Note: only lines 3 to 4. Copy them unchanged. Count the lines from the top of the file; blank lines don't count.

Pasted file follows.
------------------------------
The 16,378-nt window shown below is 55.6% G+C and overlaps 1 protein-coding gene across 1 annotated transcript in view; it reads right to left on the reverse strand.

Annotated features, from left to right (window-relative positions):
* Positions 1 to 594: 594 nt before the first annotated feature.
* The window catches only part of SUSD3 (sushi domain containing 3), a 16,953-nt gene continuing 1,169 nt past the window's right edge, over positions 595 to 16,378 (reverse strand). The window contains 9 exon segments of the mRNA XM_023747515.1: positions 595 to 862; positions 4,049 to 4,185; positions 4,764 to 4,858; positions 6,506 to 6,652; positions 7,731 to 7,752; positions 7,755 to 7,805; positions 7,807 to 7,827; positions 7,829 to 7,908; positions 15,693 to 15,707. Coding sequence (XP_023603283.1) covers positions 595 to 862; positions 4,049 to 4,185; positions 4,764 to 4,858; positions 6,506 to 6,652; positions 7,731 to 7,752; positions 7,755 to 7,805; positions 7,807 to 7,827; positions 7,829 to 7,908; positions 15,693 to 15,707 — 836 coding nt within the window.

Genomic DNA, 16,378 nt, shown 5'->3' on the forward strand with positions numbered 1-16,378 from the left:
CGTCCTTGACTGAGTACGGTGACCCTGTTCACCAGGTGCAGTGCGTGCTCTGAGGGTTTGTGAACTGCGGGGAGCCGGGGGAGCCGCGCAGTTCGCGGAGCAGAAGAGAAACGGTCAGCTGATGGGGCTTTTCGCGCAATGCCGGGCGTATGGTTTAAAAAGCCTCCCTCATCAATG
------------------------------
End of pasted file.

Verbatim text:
* Positions 1 to 594: 594 nt before the first annotated feature.
* The window catches only part of SUSD3 (sushi domain containing 3), a 16,953-nt gene continuing 1,169 nt past the window's right edge, over positions 595 to 16,378 (reverse strand). The window contains 9 exon segments of the mRNA XM_023747515.1: positions 595 to 862; positions 4,049 to 4,185; positions 4,764 to 4,858; positions 6,506 to 6,652; positions 7,731 to 7,752; positions 7,755 to 7,805; positions 7,807 to 7,827; positions 7,829 to 7,908; positions 15,693 to 15,707. Coding sequence (XP_023603283.1) covers positions 595 to 862; positions 4,049 to 4,185; positions 4,764 to 4,858; positions 6,506 to 6,652; positions 7,731 to 7,752; positions 7,755 to 7,805; positions 7,807 to 7,827; positions 7,829 to 7,908; positions 15,693 to 15,707 — 836 coding nt within the window.